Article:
As a postprandial no-show affords a little time for reflection after a hectic morning, I think about all the folks I see in this clinic, one after another until they become a blur, who are indigent, unemployed, and unable to obtain Medicaid or Medicare. This is rationing. We already ration health care, and this is how we do it, by the vicissitudes of finances and the job market.
Yes, they are seeing me, but they are very limited in their access to medications, psychotherapy, and other specialized services, such as psychological testing or substance abuse treatment. This is rationing, merely done haphazardly.
I suppose the health care mess boils down to two issues: social justice, and living within our means. Part of social justice is protecting the minority against the majority, always a challenge, by definition, in a democracy. Word is that resistance to reforming health care is growing, and Obama may fail in this as Clinton did. Why? Because most people still have health insurance and are more or less content with their coverage; they don't want to risk this in order to cover the uninsured. They enjoy seeing doctors who can bar no expense in arranging for testing and treatment. Social justice?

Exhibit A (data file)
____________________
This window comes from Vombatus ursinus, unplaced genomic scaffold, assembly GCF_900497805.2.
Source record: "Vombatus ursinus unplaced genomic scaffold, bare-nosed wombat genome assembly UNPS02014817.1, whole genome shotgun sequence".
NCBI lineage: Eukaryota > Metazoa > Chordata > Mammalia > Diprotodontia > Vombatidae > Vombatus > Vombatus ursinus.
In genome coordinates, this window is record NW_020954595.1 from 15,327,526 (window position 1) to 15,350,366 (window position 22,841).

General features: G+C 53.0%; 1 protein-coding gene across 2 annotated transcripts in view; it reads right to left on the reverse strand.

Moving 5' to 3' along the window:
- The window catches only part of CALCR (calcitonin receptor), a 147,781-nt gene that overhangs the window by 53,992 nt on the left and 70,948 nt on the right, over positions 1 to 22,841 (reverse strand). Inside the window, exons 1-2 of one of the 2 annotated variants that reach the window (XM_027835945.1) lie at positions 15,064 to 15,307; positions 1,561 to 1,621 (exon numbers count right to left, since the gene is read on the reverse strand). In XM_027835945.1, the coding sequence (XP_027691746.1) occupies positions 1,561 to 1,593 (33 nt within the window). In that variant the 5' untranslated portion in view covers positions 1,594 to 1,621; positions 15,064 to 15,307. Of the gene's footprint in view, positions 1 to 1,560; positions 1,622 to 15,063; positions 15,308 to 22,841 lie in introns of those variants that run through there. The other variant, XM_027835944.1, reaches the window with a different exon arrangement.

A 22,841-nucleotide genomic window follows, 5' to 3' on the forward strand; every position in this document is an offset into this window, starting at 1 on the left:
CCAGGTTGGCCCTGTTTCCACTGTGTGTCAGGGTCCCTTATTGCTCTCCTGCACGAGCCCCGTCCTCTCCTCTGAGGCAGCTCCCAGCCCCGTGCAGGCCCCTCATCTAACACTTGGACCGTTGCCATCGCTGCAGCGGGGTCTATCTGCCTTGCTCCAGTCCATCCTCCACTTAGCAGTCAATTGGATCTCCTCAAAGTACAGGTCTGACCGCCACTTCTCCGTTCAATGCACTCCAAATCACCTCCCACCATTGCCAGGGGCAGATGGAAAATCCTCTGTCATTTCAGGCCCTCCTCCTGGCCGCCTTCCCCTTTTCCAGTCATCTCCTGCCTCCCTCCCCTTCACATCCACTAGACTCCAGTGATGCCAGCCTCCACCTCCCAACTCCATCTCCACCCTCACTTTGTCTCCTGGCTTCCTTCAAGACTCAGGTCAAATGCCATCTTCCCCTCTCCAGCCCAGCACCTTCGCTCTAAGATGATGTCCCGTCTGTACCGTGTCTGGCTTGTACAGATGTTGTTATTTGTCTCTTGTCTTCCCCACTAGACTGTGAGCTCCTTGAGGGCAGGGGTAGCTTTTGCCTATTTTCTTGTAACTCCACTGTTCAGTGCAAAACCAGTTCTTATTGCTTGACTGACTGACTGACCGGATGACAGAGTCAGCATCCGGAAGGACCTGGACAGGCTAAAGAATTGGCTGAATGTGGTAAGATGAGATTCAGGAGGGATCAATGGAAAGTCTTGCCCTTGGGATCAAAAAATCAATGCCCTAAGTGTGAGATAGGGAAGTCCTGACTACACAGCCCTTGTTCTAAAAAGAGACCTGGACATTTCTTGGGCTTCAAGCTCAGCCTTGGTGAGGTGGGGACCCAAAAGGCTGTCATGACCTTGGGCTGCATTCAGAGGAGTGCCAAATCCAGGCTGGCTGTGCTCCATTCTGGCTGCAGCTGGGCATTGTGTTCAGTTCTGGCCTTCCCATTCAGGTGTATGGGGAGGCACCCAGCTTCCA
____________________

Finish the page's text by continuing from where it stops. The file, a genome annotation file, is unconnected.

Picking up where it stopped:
The perpetual refrain these days, from economists and myriad other experts, is that we can't go on this way, that is, spending a massive amount of GDP for medical results that, while spectacular in isolated cases, are merely mediocre on average. But if we are spending medically beyond our means, it appears that the public is not willing to stop yet. Perhaps we have not yet hit rock bottom; perhaps the system is rotting but not yet rotten enough. Perhaps reform is not possible until one or more of three things happens: the majority of people are actually uninsured, the majority of people are personally dissatisfied with the system, or the out-of-control medical-industrial complex really does throw the general economy into chaos.
I'm not an expert, so hopefully I'm wrong.